The Muslim American Leadership Alliance hosted the premiere of National Geographic’s “The Muslim Next Door” Wednesday in Jack Morton Auditorium. After the screening, a panel of four speakers discussed their experiences navigating the country as Muslim Americans.
The screening featured one episode from the six-part series tilted “America Inside Out,” which stars Katie Couric as she meets with different groups in the country. In this episode, Couric featured prominent Muslim Americans who discussed their perspective on issues like misconceptions about their identity and visibility in conservative spaces.
In the episode, Couric and Muslim actor Aasif Mandvi attended a conservative convention and were met with hostility by the crowds. One person in the crowd said Muslims were a “threat to our entire existence.” The malicious treatment of Muslims has intensified since the last presidential campaign and President Donald Trump’s ban on Muslims sent a threatening message to American Muslims, Mandvi said in the screening.
Couric also found that adolescent Muslims are bullied when she visited an Islamic Center. Couric asked a girl in eighth grade what it is like to be Muslim, and the young girl replied that she experienced difficulties with students mischaracterizing her.
“Some people think I’m a terrorist because of ISIS and stuff. Some people ask if there’s a bomb in here,” the young girl in the episode said, pointing to her hijab.
The episode also featured a group of young, successful Muslim women who discussed how they have been treated in society. One of them founded MuslimGirl – an online magazine that gives Muslim women a voice in mainstream society. This idea stemmed from feelings of frustrations about the misconceptions of her religious identity. Couric also spoke with a 2016 Olympic Bronze Medalist and a hip-hop artist who raps about wearing the hijab and violence against women.
Following the screening, a panel of four Muslim Americans gave their first-hand accounts of dealing with hate and hardship in the U.S.
Panelist Donya Nasser, a Herbert Scoville Jr. peace fellow at the Truman Center for National Policy, detailed workplace discrimination she has experienced in the U.S. The head of an organization where she volunteered began to harass her over email once she found out Nasser was Muslim, saying she could not be both a feminist and a Muslim because the two were “mutually exclusive.” Nasser said she felt it was unfair to let a small group of extremists represent an entire religion.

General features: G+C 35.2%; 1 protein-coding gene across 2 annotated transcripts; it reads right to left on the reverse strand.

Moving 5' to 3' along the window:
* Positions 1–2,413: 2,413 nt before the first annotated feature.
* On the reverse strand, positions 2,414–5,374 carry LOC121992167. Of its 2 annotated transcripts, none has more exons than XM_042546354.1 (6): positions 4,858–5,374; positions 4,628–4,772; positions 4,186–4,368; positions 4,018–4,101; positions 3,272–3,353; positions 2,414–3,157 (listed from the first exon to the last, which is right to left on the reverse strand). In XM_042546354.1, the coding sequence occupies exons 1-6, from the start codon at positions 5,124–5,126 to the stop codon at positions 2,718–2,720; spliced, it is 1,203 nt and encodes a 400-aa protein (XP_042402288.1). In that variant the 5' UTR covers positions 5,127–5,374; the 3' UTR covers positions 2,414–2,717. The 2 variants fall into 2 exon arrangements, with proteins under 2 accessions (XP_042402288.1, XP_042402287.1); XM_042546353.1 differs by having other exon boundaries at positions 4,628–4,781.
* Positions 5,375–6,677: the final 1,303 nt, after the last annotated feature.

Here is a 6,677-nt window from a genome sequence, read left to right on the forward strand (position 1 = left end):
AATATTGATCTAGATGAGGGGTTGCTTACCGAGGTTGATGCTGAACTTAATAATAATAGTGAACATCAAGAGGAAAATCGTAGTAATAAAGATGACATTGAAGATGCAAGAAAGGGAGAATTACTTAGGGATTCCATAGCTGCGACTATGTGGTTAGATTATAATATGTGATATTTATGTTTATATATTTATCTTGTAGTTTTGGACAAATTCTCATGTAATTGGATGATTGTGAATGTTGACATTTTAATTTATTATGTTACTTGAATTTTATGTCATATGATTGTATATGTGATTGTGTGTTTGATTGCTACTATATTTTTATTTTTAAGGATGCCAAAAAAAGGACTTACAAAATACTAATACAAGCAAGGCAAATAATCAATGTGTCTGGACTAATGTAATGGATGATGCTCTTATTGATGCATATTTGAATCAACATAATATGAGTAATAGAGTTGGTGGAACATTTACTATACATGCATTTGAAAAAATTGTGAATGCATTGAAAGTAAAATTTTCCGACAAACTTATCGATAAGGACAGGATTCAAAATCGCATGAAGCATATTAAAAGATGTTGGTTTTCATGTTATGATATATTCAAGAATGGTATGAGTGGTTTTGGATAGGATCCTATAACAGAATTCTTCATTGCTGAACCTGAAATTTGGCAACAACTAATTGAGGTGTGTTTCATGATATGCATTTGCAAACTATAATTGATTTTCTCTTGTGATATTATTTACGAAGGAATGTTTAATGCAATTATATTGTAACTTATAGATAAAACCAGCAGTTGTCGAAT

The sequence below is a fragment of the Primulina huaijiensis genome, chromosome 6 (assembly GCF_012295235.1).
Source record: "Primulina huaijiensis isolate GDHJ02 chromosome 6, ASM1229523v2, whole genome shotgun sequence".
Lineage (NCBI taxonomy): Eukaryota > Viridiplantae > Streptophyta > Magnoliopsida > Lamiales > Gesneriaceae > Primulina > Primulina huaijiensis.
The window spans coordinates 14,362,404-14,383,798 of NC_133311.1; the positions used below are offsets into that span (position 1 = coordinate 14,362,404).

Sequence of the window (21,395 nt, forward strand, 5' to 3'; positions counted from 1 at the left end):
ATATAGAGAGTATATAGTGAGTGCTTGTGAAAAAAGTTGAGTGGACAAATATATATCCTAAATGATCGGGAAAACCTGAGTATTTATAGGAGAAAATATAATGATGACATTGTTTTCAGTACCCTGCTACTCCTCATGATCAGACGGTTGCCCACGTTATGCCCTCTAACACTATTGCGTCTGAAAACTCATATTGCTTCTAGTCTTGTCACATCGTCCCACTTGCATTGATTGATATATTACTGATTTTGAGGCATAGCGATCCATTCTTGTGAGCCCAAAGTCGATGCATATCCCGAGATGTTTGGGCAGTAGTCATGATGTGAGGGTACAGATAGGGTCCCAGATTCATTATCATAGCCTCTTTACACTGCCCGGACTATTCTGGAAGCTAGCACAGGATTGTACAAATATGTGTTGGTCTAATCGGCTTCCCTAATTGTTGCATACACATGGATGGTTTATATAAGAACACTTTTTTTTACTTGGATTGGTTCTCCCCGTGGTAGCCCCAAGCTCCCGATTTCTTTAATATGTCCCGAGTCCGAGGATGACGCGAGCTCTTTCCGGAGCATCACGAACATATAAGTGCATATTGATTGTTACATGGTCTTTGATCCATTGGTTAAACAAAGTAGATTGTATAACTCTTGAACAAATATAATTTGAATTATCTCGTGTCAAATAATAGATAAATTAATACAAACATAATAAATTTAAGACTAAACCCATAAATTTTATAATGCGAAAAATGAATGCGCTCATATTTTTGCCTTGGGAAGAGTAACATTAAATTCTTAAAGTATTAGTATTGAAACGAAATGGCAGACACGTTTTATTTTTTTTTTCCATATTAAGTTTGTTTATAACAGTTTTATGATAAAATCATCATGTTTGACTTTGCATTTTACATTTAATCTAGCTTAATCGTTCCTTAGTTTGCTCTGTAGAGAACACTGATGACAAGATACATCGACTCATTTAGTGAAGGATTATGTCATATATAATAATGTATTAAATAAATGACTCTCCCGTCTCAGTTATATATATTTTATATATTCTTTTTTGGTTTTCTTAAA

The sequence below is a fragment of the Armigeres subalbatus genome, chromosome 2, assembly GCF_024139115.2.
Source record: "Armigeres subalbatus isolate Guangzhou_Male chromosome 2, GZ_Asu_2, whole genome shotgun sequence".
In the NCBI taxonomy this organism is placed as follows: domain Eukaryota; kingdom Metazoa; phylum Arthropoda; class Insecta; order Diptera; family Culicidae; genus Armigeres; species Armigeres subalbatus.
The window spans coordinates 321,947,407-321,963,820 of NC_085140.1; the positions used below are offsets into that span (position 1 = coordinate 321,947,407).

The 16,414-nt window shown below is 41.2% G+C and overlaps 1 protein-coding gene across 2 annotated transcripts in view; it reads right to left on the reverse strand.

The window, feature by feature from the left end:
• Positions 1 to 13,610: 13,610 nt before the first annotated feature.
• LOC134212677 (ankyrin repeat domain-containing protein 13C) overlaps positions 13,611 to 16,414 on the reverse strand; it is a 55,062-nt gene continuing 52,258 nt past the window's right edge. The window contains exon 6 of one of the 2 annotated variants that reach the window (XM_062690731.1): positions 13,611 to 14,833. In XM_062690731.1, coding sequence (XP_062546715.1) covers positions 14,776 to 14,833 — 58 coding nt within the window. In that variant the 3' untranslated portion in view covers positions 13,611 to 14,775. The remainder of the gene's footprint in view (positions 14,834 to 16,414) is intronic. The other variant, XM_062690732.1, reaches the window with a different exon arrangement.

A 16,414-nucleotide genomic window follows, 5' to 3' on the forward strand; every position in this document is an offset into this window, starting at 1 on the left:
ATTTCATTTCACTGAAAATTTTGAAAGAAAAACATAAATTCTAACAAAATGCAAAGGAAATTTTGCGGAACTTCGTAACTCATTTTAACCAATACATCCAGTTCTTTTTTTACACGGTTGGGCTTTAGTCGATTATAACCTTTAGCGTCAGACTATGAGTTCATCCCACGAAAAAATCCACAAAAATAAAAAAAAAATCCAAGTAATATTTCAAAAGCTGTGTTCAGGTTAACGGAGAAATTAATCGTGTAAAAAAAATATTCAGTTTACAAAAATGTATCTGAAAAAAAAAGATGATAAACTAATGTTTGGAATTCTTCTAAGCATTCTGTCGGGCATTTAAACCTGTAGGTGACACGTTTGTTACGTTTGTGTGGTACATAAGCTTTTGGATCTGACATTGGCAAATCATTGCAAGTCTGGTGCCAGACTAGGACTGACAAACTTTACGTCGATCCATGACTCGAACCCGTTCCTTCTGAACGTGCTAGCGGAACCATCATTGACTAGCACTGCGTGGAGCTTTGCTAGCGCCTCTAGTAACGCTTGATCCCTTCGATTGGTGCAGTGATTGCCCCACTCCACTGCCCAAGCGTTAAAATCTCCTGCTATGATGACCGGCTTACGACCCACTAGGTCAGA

Nasser also advocated for more Muslims to get involved in politics so they can be a voice for change.
“If you’re not at the table, you’re on the menu. This is very true for Muslim community,” she said. “I think that if we had more Muslim advocates in Congress then it wouldn’t be so easy to pass something like the Muslim ban.”
In Sudan, Mohamed Abubakr ran three organizations, focusing on minority protection, intercultural dialogue and producing contemporary solutions between Israelis and Arabs. He moved to the U.S. two years ago and spoke about being an immigrant.
He said he learned about American culture through television shows and was self-taught English through the popular show “Seinfeld.” In this political climate, Abubakr said since he arrived, he has been closely watched by society because of who he is.
“My identity is suddenly under a microscope, kind of under attack,” Abubakr said.
Sadaf Jaffer, a postdoctoral research associate at Princeton’s Institute for International and Regional Studies, said the September 11 attacks occurred during her first week of college at Georgetown University. She said the event shaped how Jaffer approached learning about Islamic history and ultimately pushed her to pursue a Ph.D.
“I think there’s such a gap between Islamic studies and understanding what Islamic history is and popular understandings, and that’s where I try to bridge the gap,” Jaffer said.
Another panelist was Laurel Hilbert, a visually-impaired immigrant from Syria who came here four years ago with hopes of a better life. He said he came to the country for job security and improved living conditions.
“I believe in this country and the opportunities that will be provided to me once I am able to speak the language, since I came at a disadvantage not speaking a word of the language,” he said.
Hilbert bounced from park bench to shelter to sidewalk for months on end. Once he became financially stable, his homelessness inspired him to found A Dignified Home Children and Youth Services – a non-profit organization serving homeless young people in the San Francisco area. Hilbert urged people to become aware of the homeless populations and stereotypes.
“Our brighter futures depend on what we do today, not tomorrow,” he said.